The dashboard of the Cabrio model is the same as that of the other bodystyles, with the exception of the need for a switch to open and close the roof. But as with most cars of this type, there are plenty of different finishes that can be specified. This one came with some rather agreeable matt dark wood as an alternative to the gloss piano black (plastic) or carbon fibre effect that I have experienced in other C Class Mercedes cars. Couple that with generous amounts of leather, sparing use of silver metal effect inlays and the oatmeal-coloured lower dash trim as well as this colour featuring on the seats and door casings and the overall effect is good, with quality materials, a cohesive design and exemplary standards of fit and finish. I still don’t think that it is quite as nice a quality as you will find in an Audi or perhaps even a Volvo, but it certainly most other rivals. There is a leather wrapped wheel which is pleasant to hold. The instrument cluster comprises two large dials in individual recessed cowls for speedometer and rev counter with two smaller dot-based gauges for fuel level and water temperature set in the lower portion of the larger dials. There are an awful lot of graduations which make them look fussy and actually quite hard to read at a glance. There is a digital display area between the dials for trip computer type info and the various items that can be displayed here are selected by buttons on the steering wheel boss. Here you will also find audio repeater controls. In accordance with current Mercedes thinking, the gearlever is on the right of the column, so that means two stalks on the left, with the upper one operating indicators and wipers (by twisting the end of the stalk) and a lower one being used for cruise control. Lights operate from a rotary dial on the dash to the left of the wheel. The electronic parking brake is also on the dash. The centre of the dash is dominated by the infotainment screen which has that stuck-on iPad look, a trend which this car was among the first to set. The 7″ colour screen is touch sensitive but there is also a turn wheel in the centre console which makes operation somewhat easier. The screen is used for audio functions, which include XM satellite radio and car settings. Those who are used to the Mercedes way of doing things will be at home with this system, but I found that things like audio settings were rather more cumbersome than in say BMW’s iDrive system. As well as the traditional inputs, the system does accept gestures and hand movements, which does take a little getting used to. The graphics are crisp and the system proved quite responsive. As is often the way, menu options list everything but when you select things like navigation if they are not there, as was the case with the test car, you just get a message telling you so. Below the screen there are three circular air vents that look a bit cheap, them there is an analogue clock and beneath that there is a line of metal-effect – but obviously plastic when you touch them – buttons for the dual zone climate control and that is more or less it. The overall effect is certainly rather less cluttered than you see in some cars these days. without too much having been relegated to the touch screen.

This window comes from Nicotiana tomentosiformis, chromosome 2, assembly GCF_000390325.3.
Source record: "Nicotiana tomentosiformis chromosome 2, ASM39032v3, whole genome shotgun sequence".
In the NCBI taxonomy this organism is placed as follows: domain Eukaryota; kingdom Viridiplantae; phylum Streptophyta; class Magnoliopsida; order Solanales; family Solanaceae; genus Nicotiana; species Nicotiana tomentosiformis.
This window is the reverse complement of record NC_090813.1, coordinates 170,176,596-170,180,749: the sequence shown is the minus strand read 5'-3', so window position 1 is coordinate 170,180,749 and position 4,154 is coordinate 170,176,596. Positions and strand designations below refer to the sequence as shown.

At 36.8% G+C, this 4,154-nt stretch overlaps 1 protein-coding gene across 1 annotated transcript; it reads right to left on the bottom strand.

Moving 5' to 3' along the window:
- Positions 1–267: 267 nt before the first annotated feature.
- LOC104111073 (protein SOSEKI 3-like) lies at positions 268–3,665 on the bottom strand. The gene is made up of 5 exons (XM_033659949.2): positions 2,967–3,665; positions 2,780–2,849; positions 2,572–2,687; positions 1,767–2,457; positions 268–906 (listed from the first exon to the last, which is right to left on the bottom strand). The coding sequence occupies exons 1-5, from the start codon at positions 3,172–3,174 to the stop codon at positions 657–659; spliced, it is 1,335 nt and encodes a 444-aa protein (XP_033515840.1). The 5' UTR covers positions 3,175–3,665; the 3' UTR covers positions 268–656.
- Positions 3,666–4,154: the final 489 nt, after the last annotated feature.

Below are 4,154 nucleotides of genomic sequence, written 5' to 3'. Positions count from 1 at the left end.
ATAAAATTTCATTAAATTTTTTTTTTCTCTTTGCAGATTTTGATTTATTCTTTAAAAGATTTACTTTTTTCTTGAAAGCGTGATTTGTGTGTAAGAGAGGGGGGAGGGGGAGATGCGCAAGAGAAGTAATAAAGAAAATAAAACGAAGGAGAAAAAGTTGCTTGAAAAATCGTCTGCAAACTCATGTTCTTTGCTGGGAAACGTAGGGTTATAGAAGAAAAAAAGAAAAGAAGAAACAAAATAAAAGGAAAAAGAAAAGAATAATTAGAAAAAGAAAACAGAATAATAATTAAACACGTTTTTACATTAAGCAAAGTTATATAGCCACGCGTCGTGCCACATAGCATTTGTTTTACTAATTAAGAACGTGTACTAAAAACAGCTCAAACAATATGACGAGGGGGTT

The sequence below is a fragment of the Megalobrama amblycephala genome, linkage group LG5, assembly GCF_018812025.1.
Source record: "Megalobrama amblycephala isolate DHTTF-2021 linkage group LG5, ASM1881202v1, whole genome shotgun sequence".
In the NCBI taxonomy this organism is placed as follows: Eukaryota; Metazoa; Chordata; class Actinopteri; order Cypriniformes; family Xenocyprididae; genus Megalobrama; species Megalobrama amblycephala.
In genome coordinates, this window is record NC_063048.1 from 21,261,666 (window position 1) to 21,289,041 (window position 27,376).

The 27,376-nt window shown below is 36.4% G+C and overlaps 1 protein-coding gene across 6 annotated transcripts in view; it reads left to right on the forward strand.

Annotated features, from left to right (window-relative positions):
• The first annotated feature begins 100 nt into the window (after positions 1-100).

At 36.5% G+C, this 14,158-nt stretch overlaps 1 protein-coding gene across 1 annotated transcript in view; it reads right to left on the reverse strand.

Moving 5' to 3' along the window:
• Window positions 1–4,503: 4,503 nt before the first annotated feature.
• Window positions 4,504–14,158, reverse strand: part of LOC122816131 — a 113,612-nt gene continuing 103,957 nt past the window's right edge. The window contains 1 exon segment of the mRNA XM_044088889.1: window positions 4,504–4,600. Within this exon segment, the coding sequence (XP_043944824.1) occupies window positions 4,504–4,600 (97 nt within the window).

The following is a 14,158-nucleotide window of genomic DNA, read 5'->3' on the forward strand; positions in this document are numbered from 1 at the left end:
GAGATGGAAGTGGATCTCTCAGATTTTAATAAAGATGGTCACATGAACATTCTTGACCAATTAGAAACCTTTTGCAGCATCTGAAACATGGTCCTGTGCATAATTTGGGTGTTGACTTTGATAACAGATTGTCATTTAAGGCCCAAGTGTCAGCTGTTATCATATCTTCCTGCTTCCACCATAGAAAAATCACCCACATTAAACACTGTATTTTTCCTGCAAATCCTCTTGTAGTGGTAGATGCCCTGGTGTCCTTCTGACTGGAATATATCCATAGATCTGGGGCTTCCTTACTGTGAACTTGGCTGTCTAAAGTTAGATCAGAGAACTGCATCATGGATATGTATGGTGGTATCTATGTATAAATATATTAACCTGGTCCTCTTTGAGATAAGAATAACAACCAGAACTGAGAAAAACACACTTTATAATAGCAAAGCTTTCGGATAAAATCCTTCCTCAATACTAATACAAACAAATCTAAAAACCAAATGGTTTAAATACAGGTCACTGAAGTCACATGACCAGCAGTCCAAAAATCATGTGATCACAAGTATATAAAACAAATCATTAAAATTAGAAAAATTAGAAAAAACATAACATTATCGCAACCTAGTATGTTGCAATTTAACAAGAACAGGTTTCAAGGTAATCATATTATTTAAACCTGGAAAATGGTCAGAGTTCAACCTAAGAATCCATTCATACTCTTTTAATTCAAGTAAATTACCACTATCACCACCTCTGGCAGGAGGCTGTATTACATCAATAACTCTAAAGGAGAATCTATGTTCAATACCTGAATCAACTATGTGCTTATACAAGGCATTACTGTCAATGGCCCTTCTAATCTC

Seat upholstery is leather, or rather Mercedes’ man-made MB-Tex leather, but the result is pretty convincing. That in the test car was a light colour but it seemed to have survived the challenges of rental car duty quite well and still looked clean and fresh. You do sit a little lower in the Cabrio model than the corresponding saloon and estate. There is 10-way electric seat adjustment for driver and passenger, with most of the controls on the door, with just the 4-way lumbar support on the seat itself. There is a three memory setting once you have found the desired position. The steering column has electric adjustment, too, going in/out as well as up/down. The seats are quite firm, but they proved comfortable, with good lateral support and the driving position was spot on for me. The car featured seat heaters and a cooling function.